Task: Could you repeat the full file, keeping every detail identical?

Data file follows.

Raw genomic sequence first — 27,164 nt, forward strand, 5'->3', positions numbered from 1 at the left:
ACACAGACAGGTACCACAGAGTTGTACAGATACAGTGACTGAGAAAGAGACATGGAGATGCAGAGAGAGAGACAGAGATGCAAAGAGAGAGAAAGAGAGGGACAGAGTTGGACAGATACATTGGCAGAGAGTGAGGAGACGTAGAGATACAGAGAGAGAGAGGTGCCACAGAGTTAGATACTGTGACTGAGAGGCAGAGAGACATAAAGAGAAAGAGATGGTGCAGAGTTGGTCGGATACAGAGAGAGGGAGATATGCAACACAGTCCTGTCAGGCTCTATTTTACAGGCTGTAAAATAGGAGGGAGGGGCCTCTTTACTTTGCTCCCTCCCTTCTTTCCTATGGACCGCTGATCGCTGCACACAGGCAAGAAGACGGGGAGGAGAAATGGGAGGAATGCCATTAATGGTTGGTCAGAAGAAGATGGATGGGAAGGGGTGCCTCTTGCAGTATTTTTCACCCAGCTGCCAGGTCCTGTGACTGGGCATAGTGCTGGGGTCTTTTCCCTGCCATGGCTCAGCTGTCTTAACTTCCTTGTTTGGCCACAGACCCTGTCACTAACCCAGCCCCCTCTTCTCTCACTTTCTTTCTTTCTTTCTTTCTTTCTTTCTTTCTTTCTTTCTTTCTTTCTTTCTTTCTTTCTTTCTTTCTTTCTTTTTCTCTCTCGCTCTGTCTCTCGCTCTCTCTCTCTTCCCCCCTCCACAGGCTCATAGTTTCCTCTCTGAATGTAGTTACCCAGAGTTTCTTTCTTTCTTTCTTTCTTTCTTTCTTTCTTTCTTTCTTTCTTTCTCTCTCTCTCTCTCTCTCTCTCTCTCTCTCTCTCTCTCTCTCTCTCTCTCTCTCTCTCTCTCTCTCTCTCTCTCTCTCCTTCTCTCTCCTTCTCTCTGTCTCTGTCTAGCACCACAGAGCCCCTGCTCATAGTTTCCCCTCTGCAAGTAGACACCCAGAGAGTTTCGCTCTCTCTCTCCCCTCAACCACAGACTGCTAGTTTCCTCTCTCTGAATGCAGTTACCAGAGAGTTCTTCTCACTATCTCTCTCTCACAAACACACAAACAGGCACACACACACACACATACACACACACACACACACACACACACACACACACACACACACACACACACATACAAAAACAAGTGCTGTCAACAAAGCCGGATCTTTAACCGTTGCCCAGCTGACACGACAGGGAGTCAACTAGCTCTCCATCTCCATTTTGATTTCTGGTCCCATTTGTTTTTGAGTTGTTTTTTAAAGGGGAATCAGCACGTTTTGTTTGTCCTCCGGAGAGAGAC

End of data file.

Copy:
Raw genomic sequence first — 27,164 nt, forward strand, 5'->3', positions numbered from 1 at the left:
ACACAGACAGGTACCACAGAGTTGTACAGATACAGTGACTGAGAAAGAGACATGGAGATGCAGAGAGAGAGACAGAGATGCAAAGAGAGAGAAAGAGAGGGACAGAGTTGGACAGATACATTGGCAGAGAGTGAGGAGACGTAGAGATACAGAGAGAGAGAGGTGCCACAGAGTTAGATACTGTGACTGAGAGGCAGAGAGACATAAAGAGAAAGAGATGGTGCAGAGTTGGTCGGATACAGAGAGAGGGAGATATGCAACACAGTCCTGTCAGGCTCTATTTTACAGGCTGTAAAATAGGAGGGAGGGGCCTCTTTACTTTGCTCCCTCCCTTCTTTCCTATGGACCGCTGATCGCTGCACACAGGCAAGAAGACGGGGAGGAGAAATGGGAGGAATGCCATTAATGGTTGGTCAGAAGAAGATGGATGGGAAGGGGTGCCTCTTGCAGTATTTTTCACCCAGCTGCCAGGTCCTGTGACTGGGCATAGTGCTGGGGTCTTTTCCCTGCCATGGCTCAGCTGTCTTAACTTCCTTGTTTGGCCACAGACCCTGTCACTAACCCAGCCCCCTCTTCTCTCACTTTCTTTCTTTCTTTCTTTCTTTCTTTCTTTCTTTCTTTCTTTCTTTCTTTCTTTCTTTCTTTCTTTCTTTCTTTTTCTCTCTCGCTCTGTCTCTCGCTCTCTCTCTCTTCCCCCCTCCACAGGCTCATAGTTTCCTCTCTGAATGTAGTTACCCAGAGTTTCTTTCTTTCTTTCTTTCTTTCTTTCTTTCTTTCTTTCTTTCTTTCTCTCTCTCTCTCTCTCTCTCTCTCTCTCTCTCTCTCTCTCTCTCTCTCTCTCTCTCTCTCTCTCTCTCTCTCTCTCTCCTTCTCTCTCCTTCTCTCTGTCTCTGTCTAGCACCACAGAGCCCCTGCTCATAGTTTCCCCTCTGCAAGTAGACACCCAGAGAGTTTCGCTCTCTCTCTCCCCTCAACCACAGACTGCTAGTTTCCTCTCTCTGAATGCAGTTACCAGAGAGTTCTTCTCACTATCTCTCTCTCACAAACACACAAACAGGCACACACACACACACATACACACACACACACACACACACACACACACACACACACACACACACACACATACAAAAACAAGTGCTGTCAACAAAGCCGGATCTTTAACCGTTGCCCAGCTGACACGACAGGGAGTCAACTAGCTCTCCATCTCCATTTTGATTTCTGGTCCCATTTGTTTTTGAGTTGTTTTTTAAAGGGGAATCAGCACGTTTTGTTTGTCCTCCGGAGAGAGAC